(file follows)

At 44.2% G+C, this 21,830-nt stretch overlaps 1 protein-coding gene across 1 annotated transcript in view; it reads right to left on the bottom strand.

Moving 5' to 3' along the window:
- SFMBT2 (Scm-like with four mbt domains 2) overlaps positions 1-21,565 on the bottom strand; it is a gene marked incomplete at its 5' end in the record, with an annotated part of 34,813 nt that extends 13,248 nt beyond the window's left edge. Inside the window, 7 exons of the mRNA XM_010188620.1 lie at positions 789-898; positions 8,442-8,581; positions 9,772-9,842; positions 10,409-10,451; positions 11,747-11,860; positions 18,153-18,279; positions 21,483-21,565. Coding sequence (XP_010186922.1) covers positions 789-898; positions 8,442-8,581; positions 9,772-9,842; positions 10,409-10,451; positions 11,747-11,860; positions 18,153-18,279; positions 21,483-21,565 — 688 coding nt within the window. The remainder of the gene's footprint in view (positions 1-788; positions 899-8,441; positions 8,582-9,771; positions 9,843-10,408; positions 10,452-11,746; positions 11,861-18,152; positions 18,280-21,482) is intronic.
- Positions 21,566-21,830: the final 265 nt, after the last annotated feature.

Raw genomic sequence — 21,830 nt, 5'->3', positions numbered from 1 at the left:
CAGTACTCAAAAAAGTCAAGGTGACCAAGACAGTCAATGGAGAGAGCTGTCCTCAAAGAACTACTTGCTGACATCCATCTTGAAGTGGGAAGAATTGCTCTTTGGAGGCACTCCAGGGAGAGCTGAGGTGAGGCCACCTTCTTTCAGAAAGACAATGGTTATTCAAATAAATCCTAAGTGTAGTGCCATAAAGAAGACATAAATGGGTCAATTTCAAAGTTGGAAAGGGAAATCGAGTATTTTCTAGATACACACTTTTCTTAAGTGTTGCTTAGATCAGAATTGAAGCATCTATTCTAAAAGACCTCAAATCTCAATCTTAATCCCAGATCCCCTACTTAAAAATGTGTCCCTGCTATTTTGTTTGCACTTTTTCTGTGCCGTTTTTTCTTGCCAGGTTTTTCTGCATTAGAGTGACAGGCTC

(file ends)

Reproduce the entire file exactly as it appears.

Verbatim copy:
At 44.2% G+C, this 21,830-nt stretch overlaps 1 protein-coding gene across 1 annotated transcript in view; it reads right to left on the bottom strand.

Moving 5' to 3' along the window:
- SFMBT2 (Scm-like with four mbt domains 2) overlaps positions 1-21,565 on the bottom strand; it is a gene marked incomplete at its 5' end in the record, with an annotated part of 34,813 nt that extends 13,248 nt beyond the window's left edge. Inside the window, 7 exons of the mRNA XM_010188620.1 lie at positions 789-898; positions 8,442-8,581; positions 9,772-9,842; positions 10,409-10,451; positions 11,747-11,860; positions 18,153-18,279; positions 21,483-21,565. Coding sequence (XP_010186922.1) covers positions 789-898; positions 8,442-8,581; positions 9,772-9,842; positions 10,409-10,451; positions 11,747-11,860; positions 18,153-18,279; positions 21,483-21,565 — 688 coding nt within the window. The remainder of the gene's footprint in view (positions 1-788; positions 899-8,441; positions 8,582-9,771; positions 9,843-10,408; positions 10,452-11,746; positions 11,861-18,152; positions 18,280-21,482) is intronic.
- Positions 21,566-21,830: the final 265 nt, after the last annotated feature.

Raw genomic sequence — 21,830 nt, 5'->3', positions numbered from 1 at the left:
CAGTACTCAAAAAAGTCAAGGTGACCAAGACAGTCAATGGAGAGAGCTGTCCTCAAAGAACTACTTGCTGACATCCATCTTGAAGTGGGAAGAATTGCTCTTTGGAGGCACTCCAGGGAGAGCTGAGGTGAGGCCACCTTCTTTCAGAAAGACAATGGTTATTCAAATAAATCCTAAGTGTAGTGCCATAAAGAAGACATAAATGGGTCAATTTCAAAGTTGGAAAGGGAAATCGAGTATTTTCTAGATACACACTTTTCTTAAGTGTTGCTTAGATCAGAATTGAAGCATCTATTCTAAAAGACCTCAAATCTCAATCTTAATCCCAGATCCCCTACTTAAAAATGTGTCCCTGCTATTTTGTTTGCACTTTTTCTGTGCCGTTTTTTCTTGCCAGGTTTTTCTGCATTAGAGTGACAGGCTC